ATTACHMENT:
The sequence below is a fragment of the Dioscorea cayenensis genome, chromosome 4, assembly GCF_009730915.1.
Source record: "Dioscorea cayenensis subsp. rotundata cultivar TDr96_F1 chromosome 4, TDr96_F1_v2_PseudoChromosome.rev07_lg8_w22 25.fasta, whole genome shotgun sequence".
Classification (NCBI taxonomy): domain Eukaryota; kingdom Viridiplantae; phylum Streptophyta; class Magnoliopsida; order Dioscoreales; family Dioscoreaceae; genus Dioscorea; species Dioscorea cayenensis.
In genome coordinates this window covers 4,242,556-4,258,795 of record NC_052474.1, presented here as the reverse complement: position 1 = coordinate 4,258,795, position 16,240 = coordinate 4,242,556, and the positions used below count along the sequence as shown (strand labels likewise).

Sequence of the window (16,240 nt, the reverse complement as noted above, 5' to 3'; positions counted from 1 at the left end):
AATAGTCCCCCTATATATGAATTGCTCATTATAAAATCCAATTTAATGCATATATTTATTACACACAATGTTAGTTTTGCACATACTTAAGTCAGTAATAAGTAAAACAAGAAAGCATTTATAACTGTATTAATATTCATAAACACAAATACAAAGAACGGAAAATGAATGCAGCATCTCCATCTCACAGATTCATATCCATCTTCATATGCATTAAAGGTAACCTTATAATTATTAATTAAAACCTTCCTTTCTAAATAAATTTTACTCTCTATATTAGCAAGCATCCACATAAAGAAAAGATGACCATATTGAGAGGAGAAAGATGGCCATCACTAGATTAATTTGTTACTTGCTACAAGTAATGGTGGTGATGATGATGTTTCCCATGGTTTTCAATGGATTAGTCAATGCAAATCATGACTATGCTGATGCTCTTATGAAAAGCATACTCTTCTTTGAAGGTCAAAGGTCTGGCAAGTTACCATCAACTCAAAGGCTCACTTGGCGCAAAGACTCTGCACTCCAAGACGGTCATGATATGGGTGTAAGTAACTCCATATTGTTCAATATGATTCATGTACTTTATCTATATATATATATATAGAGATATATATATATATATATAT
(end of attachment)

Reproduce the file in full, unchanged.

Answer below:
The sequence below is a fragment of the Dioscorea cayenensis genome, chromosome 4, assembly GCF_009730915.1.
Source record: "Dioscorea cayenensis subsp. rotundata cultivar TDr96_F1 chromosome 4, TDr96_F1_v2_PseudoChromosome.rev07_lg8_w22 25.fasta, whole genome shotgun sequence".
Classification (NCBI taxonomy): domain Eukaryota; kingdom Viridiplantae; phylum Streptophyta; class Magnoliopsida; order Dioscoreales; family Dioscoreaceae; genus Dioscorea; species Dioscorea cayenensis.
In genome coordinates this window covers 4,242,556-4,258,795 of record NC_052474.1, presented here as the reverse complement: position 1 = coordinate 4,258,795, position 16,240 = coordinate 4,242,556, and the positions used below count along the sequence as shown (strand labels likewise).

Sequence of the window (16,240 nt, the reverse complement as noted above, 5' to 3'; positions counted from 1 at the left end):
AATAGTCCCCCTATATATGAATTGCTCATTATAAAATCCAATTTAATGCATATATTTATTACACACAATGTTAGTTTTGCACATACTTAAGTCAGTAATAAGTAAAACAAGAAAGCATTTATAACTGTATTAATATTCATAAACACAAATACAAAGAACGGAAAATGAATGCAGCATCTCCATCTCACAGATTCATATCCATCTTCATATGCATTAAAGGTAACCTTATAATTATTAATTAAAACCTTCCTTTCTAAATAAATTTTACTCTCTATATTAGCAAGCATCCACATAAAGAAAAGATGACCATATTGAGAGGAGAAAGATGGCCATCACTAGATTAATTTGTTACTTGCTACAAGTAATGGTGGTGATGATGATGTTTCCCATGGTTTTCAATGGATTAGTCAATGCAAATCATGACTATGCTGATGCTCTTATGAAAAGCATACTCTTCTTTGAAGGTCAAAGGTCTGGCAAGTTACCATCAACTCAAAGGCTCACTTGGCGCAAAGACTCTGCACTCCAAGACGGTCATGATATGGGTGTAAGTAACTCCATATTGTTCAATATGATTCATGTACTTTATCTATATATATATATATAGAGATATATATATATATATATAT